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NSA Winds Down Secure Virtualization Platform Development

The National Security Agency's High Assurance Platform integrates security and virtualization technology into a framework that's been commercialized and adopted elsewhere in government.

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After several years in the making and two releases, the National Security Agency is winding down new development of its secure client virtualization framework, the High Assurance Platform (HAP).

At HAP's inception, NSA wanted an integrated, networked framework of virtualization and security technology, but the market had yet to deliver one. So NSA set out to piece together the disparate hardware and software that commercial vendors had already placed on the market. "We saw all of these things," Neil Kittleson, the commercial solutions center's trusted computing portfolio manager, said in an interview. "And we saw the need to create custom policy around it to get them all to work in parallel."

Historically, intelligence agencies have used different computers for working with differing levels of classified data, but HAP allows multiple security levels -- from unclassified to top secret -- to operate on the same machine. HAP is managed by NSA's commercial solutions center, a group focused on engaging industry. The intent of the six-year-old program was to leverage purely commercial technologies, rather than relying on custom code and products designed specifically for government, as was long the norm for the intelligence community.

The HAP program was intended to push both NSA's tech boundaries and the industry's own virtualization and security offerings. This close work with vendors is central to the commercial solutions center's broader mission. For example, the office has an outreach element that has vendors come in and talk about emerging capabilities. "We want to know where they're going, understand that, and help influence development," Mike Lamont, chief of the NSA's network solutions office, said in an interview. Vendors of products being used in the HAP project include IBM, VMware, Wave Systems, and others.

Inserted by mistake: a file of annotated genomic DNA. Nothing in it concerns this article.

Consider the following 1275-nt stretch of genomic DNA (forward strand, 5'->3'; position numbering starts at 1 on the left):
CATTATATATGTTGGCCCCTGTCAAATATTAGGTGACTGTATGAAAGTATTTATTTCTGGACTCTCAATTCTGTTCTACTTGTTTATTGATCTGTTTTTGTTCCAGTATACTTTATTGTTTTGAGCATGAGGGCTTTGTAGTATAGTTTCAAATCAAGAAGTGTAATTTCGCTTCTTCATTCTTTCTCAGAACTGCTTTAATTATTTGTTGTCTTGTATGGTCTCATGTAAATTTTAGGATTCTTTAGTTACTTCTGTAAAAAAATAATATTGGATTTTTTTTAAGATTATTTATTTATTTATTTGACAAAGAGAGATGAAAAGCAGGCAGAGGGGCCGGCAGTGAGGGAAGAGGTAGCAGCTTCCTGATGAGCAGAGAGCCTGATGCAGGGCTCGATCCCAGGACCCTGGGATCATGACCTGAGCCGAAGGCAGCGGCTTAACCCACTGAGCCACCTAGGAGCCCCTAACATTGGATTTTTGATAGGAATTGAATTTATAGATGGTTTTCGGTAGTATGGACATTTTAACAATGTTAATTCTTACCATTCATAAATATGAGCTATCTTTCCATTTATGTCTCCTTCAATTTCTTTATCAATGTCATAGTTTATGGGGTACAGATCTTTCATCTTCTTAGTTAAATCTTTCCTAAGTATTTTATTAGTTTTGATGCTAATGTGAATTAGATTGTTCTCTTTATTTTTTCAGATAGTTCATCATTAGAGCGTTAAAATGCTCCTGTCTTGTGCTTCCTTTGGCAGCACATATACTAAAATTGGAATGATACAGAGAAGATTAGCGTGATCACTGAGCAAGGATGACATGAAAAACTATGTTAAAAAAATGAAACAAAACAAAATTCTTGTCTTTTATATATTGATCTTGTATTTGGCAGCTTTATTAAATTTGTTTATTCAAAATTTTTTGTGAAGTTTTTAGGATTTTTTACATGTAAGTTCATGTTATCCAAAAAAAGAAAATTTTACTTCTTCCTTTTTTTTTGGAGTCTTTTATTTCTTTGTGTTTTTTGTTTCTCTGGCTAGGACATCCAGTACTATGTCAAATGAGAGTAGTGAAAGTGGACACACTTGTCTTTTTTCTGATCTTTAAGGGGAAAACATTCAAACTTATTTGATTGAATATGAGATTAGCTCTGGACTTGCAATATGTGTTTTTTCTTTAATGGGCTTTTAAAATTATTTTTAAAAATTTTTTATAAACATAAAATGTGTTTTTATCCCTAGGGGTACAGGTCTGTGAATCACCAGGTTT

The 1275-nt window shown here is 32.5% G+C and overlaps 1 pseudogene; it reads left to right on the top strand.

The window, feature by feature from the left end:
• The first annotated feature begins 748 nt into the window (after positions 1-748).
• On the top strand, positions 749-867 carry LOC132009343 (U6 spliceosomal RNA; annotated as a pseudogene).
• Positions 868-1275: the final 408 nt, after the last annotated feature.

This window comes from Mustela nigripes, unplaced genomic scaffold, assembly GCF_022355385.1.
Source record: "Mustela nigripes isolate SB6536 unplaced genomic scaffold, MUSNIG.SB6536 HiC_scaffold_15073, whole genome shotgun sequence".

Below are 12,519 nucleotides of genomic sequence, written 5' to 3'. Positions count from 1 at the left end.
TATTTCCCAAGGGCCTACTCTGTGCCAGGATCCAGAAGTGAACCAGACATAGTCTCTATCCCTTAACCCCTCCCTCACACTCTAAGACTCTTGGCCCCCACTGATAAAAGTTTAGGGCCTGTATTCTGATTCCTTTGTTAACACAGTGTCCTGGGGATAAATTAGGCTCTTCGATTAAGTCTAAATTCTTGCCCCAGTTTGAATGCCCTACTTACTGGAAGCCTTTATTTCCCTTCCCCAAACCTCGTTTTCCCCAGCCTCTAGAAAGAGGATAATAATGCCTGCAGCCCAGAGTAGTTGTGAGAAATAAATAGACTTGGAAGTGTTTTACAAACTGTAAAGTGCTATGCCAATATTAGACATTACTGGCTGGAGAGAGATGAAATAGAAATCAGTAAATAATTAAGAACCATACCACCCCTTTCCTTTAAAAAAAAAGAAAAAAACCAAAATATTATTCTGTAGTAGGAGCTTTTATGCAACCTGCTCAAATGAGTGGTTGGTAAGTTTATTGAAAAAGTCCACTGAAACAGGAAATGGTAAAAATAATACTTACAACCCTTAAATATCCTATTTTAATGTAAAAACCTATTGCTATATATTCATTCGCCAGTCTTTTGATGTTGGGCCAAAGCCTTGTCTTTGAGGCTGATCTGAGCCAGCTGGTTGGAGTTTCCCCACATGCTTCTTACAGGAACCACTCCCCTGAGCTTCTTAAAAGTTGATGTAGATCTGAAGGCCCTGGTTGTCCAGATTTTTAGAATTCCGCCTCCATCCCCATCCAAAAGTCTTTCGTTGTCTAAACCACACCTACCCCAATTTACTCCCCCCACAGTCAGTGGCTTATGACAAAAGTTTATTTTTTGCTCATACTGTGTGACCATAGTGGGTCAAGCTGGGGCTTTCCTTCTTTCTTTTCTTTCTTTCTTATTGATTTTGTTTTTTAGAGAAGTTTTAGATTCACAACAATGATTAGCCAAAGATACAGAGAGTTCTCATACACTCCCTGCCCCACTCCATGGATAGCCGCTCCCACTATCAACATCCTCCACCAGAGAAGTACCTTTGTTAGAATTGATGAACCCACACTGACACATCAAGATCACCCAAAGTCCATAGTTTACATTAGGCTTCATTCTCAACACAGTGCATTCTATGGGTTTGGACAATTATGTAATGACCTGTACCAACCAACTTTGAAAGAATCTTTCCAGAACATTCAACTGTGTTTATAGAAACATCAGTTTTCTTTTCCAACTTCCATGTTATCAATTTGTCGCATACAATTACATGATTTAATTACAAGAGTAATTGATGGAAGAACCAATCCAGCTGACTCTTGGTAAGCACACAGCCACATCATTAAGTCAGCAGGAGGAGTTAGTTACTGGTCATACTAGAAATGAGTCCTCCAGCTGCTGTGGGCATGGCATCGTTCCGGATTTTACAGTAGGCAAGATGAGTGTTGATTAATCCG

"By developing this proof of concept, we've been able to take what we're doing, weave it together, and prove that it works," Kittleson said. NSA now offers a HAP developer kit, including source code and documentation, to allow organizations and vendors to plan their HAP deployment. HAP-compliant technologies have even made their way into the marketplace, with General Dynamics partnering with Dell in 2008 and HP in 2010 with its Trusted Virtual Environment.

When an organization decides to bring a new computer into the HAP environment, baseline measurements of the device (such as, for example, the BIOS configuration) are taken and stored on a remote attestation server. At boot time, HAP workstations go through a process where certain measurements get stored on the Trusted Platform Module, an embedded security chip that's found on many enterprise PCs these days. Then, upon connecting to a network, the remote attestation server verifies the new measurements against the pre-determined baselines. This remote attestation functionality is based on the open Trusted Network Connect network access control architecture.

HAP uses hardware like Intel TxT to protect memory and execution space, Intel VT-d to isolate I/O devices attached to the computer and operating system, and virtualization tweaks to enforce strict security policies. This prevents exploits like heap or stack-based memory buffer overflows as well as breaches due to direct memory access vulnerabilities and insufficient process isolation.

While many organizations have pieces of HAP's security architecture in place, the integrated security functionality is what, largely even today, makes HAP different from other client virtualization frameworks.

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